Season 3 (2017)Edit
Season 3 was released on September 1, 2017. The story continues after Pablo Escobar's death and shows the DEA's fight against the Cali cartel. With Escobar out of the way, business for the cartel is booming, with new markets in the United States and elsewhere. To everyone's surprise, Gilberto Rodríguez Orejuela, the leader of the Cali cartel, announces that within 6 months, the cartel will leave the cocaine business entirely to focus on legal business interests. The decision is met with mixed reactions within the cartel.
- Wagner Moura as Pablo Escobar – a Colombian drug lord and the leader of the Medellín Cartel (seasons 1–2)
- Boyd Holbrook as Steve Murphy – a DEA agent tasked to bring down Escobar (seasons 1–2)
- Pedro Pascal as Javier Peña – a DEA agent given the task to bringing down Escobar and in season 3 the Cali Cartel (seasons 1–3)
- Joanna Christie as Connie Murphy – Steve's wife, a nurse who works in the local hospital (seasons 1–2)
- Maurice Compte as Horacio Carrillo – a Colombian police chief and commander of Search Bloc, based on Colonel Hugo Martínez (main season 1, recurring season 2)
- André Mattos as Jorge Ochoa – founding member and former leader of the Medellín cartel (season 1)
- Roberto Urbina as Fabio Ochoa – a high-ranking member of the Medellín cartel (season 1)
- Diego Cataño as Juan Diego "La Quica" Díaz – an assassin routinely hired by the Medellín, based on Dandeny Muñoz Mosquera (main season 1, recurring season 2)
- Jorge A. Jimenez as Roberto "Poison" Ramos – a hitman hired by the Medellín cartel, who often argues with Quica about personal death counts (main season 1, guest season 2)
- Paulina Gaitán as Tata Escobar – Escobar's wife, based on Maria Henao (seasons 1–2)
- Paulina García as Hermilda Gaviria – Escobar's mother, a former Colombian schoolteacher (seasons 1–2)
- Stephanie Sigman as Valeria Vélez – a Colombian journalist who also serves as Pablo Escobar's mistress, based on Virginia Vallejo (main season 1, recurring season 2)
- Bruno Bichir as Fernando Duque – a Colombian lawyer who represents Pablo Escobar, acting as his liaison with the Colombian government (seasons 1–2)
- Raúl Méndez as César Gaviria – a Colombian economist and politician and the 28th President of Colombia (seasons 1–2)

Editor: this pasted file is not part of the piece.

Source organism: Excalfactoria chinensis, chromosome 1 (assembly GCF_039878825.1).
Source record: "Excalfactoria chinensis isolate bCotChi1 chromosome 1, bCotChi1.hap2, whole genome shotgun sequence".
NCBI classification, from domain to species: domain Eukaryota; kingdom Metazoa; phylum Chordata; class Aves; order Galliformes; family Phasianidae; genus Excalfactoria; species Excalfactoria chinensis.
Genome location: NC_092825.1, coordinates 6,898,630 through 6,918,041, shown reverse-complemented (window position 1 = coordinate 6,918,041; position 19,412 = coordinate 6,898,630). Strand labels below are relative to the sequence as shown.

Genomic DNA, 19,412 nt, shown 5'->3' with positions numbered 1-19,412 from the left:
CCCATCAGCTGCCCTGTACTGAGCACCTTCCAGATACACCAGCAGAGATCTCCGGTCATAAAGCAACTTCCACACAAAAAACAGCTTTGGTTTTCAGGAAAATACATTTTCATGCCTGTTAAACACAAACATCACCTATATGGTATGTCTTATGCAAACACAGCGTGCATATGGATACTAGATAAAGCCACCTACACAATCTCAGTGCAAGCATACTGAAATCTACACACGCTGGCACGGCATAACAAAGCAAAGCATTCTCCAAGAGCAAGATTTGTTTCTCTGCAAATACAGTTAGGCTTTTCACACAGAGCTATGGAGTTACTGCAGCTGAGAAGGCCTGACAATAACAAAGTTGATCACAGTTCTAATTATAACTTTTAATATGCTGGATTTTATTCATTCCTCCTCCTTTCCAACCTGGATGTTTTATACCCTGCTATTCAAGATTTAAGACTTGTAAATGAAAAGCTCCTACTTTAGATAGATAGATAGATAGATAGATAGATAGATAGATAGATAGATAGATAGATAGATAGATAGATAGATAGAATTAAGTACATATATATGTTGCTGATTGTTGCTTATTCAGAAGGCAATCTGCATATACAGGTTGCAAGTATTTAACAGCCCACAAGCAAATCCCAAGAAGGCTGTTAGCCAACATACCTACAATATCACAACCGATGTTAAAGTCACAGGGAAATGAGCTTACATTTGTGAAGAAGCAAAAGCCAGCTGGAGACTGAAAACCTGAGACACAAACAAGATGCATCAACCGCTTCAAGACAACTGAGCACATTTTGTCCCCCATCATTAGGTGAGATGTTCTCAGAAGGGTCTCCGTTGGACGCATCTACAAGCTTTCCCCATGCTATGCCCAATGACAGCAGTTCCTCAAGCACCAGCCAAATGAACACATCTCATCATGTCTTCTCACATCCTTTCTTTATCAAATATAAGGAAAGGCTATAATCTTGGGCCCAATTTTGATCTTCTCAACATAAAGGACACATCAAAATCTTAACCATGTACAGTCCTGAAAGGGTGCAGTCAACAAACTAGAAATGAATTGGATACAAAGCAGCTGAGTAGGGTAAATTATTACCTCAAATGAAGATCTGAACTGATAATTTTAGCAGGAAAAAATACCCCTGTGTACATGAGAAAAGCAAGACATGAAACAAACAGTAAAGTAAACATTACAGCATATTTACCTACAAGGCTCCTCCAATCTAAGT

- Manolo Cardona as Eduardo Sandoval – the Vice Minister of Justice in President Gaviria's administration (seasons 1–2)
- Cristina Umaña as Judy Moncada – a former leader in the Medellín cartel, who, after Escobar murdered her husband, led a concurrenting cartel; she is based on the real-life Dolly Moncada (main season 2, guest season 1)
- Eric Lange as Bill Stechner – the CIA station chief in Colombia (seasons 2–3)
- Florencia Lozano as Claudia Messina - DEA agent and Murphy and Peña's supervisor (season 2)
- Damián Alcázar as Gilberto Rodríguez Orejuela – the leader of the Cali cartel and one of Pablo Escobar's primary rivals (seasons 2–3)
- Alberto Ammann as Hélmer "Pacho" Herrera – a Colombian drug lord and high-ranking member of the Cali cartel (main seasons 2–3, recurring season 1)
- Francisco Denis as Miguel Rodríguez Orejuela – a high-ranking member of the Cali cartel and Gilberto's younger brother (seasons 2–3)
- Pêpê Rapazote as José "Chepe" Santacruz-Londoño – a high-ranking member of the Cali cartel who oversees the group's operations in New York City (season 3)
- Matias Varela as Jorge Salcedo – the Cali cartel's head of security (season 3)
- Javier Cámara as Guillermo Pallomari – the chief accountant of the Cali cartel (season 3)
- Arturo Castro as David Rodríguez – Miguel's son (season 3)
- Andrea Londo as María Salazar – wife of a Colombian drug lord affiliated with the North Valley cartel (season 3)
- Kerry Bishé as Christina Jurado – the American wife of a banker affiliated with the Cali cartel (season 3)
- Michael Stahl-David as Chris Feistl – DEA agent working under Peña (season 3)
- Matt Whelan as Daniel Van Ness – DEA agent partnered with Feistl (season 3)
- José María Yazpik as Amado Carrillo Fuentes (season 3)
- Juan Pablo Raba as Gustavo Gaviria – Escobar's cousin and one of the founding members of the Medellín Cartel (seasons 1–2)
- Julián Díaz as Nelson ("El Negrito" or "Blackie") Hernández – a member of the Medellín cartel, who is frequently seen by Escobar's side (in real life, Escobar had a close friend named Jorge "El Negro" Pabón) (seasons 1–2)
- Juan Sebastián Calero as Navegante – a violent associate of the Cali cartel who works as their top henchman (seasons 1–3)
- Jon-Michael Ecker as El León or "The Lion" – a childhood friend of Escobar's who becomes his first drug smuggler into Miami and subsequently runs Escobar's Miami operations (seasons 1–2)
- Richard T. Jones – a CIA officer, also on Murphy's task force (recurring season 1, guest season 2)